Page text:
John Sieger
Sieger on Songs

Six Back to School Songs

Six songs with built In music lessons.

By - Sep 23rd, 2014 10:56 am
Sign-up for the Urban Milwaukee daily email
The Sound Of Music.

The Sound Of Music.

It’s always comforting to hear that Thomas Alva Edison was a poor student. That gives me hope. My academic career was spotty, to say the least and though I liked music and art, I tended to wander off to a secret place in my mind when less appealing topics demanded my attention.

I got about two years of college in before I ran out of reasons to plow through and make something of myself. A diploma might have been a good idea, if only for that Wizard of Oz effect it might have had on my confidence. Luckily, while I was there, I did stumble into a music theory class that was the best single learning experience of my life.

I already had a decent ear, being mostly self taught, but I was curious about what happened deep down in the secret architecture of songs. I sensed there was a place where mathematics became emotional in a very powerful way and damned if I didn’t get a glimpse of it for the first time in my life. That little bit of arcane knowledge has allowed me to experience music in a whole new way. I could now look at songs through the x-ray lens of tonal harmony which gave me a much larger toolbox with which to craft songs. That made the work much less random and mystical.

I know some people worry about too much knowledge in this field. As far as I can tell, they’re concerned about two things. Knowing more theory than John Lee Hooker might make you facile but somehow less authentic. That is a genuine concern — nobody wants to get too Vegas-y in their approach and there are plenty of music majors making forgettable music that, if you’re generous, could be described as “correct.” These efforts sometimes reflect the ability to please a teacher and graduate with honors more than any genuine sense of inspiration or joy. Yes there’s that, but when it comes down to it, if you don’t study rules, you can’t break them in new and interesting ways. A good artist should be a conscious and ruthless.

The other bugaboo of would-be studious musicians is the fear of mystery evaporating as they delve deeper into the principles. They say music is math and that is mostly true, but it is a living breathing discipline that never sheds beauty no matter how much you learn about it. That it should be that way is an even bigger mystery. If they ever learn to teach music in a way that strips the joy from it, classrooms will be deserted.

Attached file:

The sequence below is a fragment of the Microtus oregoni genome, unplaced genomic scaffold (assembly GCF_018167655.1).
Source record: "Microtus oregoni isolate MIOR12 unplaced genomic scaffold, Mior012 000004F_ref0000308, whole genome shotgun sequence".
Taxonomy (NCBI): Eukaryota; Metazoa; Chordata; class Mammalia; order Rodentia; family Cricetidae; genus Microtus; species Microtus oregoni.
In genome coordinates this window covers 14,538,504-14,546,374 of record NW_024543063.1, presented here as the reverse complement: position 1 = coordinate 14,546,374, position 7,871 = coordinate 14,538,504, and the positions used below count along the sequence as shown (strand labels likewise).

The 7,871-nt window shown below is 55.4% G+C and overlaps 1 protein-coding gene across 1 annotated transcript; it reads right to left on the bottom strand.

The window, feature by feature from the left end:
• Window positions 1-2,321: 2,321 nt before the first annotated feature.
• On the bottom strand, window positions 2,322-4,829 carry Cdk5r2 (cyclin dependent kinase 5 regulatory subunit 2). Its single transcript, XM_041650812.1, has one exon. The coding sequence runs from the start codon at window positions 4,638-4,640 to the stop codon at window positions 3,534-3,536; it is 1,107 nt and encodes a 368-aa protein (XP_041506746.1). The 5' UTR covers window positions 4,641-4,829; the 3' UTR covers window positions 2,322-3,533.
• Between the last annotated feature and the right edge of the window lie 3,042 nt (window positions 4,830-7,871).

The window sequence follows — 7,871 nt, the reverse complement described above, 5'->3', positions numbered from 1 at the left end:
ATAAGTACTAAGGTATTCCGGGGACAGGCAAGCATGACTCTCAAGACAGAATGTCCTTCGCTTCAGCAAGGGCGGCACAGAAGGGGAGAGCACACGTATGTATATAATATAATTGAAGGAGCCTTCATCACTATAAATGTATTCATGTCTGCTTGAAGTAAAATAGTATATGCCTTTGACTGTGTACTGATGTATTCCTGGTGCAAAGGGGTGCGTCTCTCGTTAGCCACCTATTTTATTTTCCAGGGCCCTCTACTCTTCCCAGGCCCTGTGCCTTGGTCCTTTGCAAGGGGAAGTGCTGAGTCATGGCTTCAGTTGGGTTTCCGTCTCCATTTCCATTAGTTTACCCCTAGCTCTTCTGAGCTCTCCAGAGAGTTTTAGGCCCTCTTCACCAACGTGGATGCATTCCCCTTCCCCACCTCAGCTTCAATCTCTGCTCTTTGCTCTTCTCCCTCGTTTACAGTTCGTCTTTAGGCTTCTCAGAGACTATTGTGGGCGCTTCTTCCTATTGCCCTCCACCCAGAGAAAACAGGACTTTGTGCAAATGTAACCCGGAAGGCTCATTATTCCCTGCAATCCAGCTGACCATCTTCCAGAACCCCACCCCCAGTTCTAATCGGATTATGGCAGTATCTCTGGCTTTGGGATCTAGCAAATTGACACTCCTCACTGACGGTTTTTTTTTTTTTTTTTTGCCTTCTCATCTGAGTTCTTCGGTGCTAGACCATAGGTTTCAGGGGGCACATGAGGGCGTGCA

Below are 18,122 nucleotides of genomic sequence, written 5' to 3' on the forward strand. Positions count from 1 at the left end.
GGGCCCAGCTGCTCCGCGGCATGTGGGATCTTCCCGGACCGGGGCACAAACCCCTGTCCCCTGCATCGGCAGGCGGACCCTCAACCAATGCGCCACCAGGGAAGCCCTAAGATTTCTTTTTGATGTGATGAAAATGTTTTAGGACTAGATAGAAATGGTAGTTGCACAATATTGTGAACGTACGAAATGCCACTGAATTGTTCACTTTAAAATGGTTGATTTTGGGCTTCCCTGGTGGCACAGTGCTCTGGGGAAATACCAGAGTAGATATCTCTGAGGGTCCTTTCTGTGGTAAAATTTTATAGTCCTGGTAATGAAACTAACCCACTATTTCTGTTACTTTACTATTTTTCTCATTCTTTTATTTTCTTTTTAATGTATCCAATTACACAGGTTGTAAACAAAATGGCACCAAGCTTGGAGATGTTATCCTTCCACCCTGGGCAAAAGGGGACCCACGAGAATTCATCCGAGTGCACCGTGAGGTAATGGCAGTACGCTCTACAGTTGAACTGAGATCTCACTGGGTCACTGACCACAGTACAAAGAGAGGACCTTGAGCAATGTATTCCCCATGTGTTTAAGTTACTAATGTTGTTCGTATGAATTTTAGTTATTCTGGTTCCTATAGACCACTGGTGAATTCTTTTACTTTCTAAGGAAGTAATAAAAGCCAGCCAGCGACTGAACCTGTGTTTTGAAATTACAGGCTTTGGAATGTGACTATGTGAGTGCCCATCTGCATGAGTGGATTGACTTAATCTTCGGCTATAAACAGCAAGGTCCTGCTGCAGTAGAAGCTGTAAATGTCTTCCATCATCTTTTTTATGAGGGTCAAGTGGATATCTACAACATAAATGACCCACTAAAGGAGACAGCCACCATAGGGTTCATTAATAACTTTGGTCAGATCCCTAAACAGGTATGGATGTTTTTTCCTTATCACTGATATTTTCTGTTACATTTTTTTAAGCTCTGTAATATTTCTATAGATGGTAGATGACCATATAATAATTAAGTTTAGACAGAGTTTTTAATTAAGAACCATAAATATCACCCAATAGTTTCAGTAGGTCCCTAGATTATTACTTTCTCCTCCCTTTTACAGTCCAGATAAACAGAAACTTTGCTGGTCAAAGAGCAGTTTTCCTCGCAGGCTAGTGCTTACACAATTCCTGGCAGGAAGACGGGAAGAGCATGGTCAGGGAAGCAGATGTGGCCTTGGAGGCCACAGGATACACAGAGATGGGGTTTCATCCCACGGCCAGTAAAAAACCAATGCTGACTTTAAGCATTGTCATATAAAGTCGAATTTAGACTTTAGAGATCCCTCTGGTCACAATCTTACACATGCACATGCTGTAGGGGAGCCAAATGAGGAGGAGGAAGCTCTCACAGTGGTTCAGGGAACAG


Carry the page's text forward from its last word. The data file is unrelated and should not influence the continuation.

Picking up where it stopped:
In honor of September and all things academic, I looked for songs that have built in lessons, some musical, some a little more general. They teach simple concepts, either by design or example. This is all painless, because the ones I found are entertaining and nobody will be tested on today’s material. Let’s do the most obvious one first.

Julie Andrews: Do-Re-Mi

THE SOUND OF MUSIC? I know, I could I possibly ask you to listen to such hokum? At the very pinnacle of all things kind of square-ish, this song is both irritating and brilliant. (Sometimes they’re the same thing — for instance Pee Wee Herman. I bet he loves this song.) It’s a simple and memorable exploration of the major scale, the foundation of western music. There are more exotic scales, ranging from eastern modalities and microtonal, but here is the big daddy of them all, the one that has produced metric tons of your favorite music. It’s as sturdy as an I-beam and from it flows simple major and minor chords, almost all melodies we sing and, frankly, most of your record collection. So put up with a little hokum and let the delightful Maria school you.

Bob Dylan, Ry Cooder, Van Dyke Parks: Do-Re-Mi

Let me wander off from my premise early with this great Woody Guthie song performed by an unlikely trio in a tribute to the folk legend. This came up in the search for Miss Andrews’ tune and I had to insert it. Built around a lovely descending figure, this dust bowl lament still packs a wallop. No, it’s not about the first three notes of the major scale and about as far from The Sound Of Music as you can get. Is it really a lesson? I think we can find one that probably says more about the  music business lesson than anything, but beyond that you learn that, when you have a great title, put it in the chorus and repeat as often as necessary. It’s called a hook, even though that term wasn’t being used in Guthrie’s day, without it, your song is just filling space.

NRBQ: 12 Bar Blues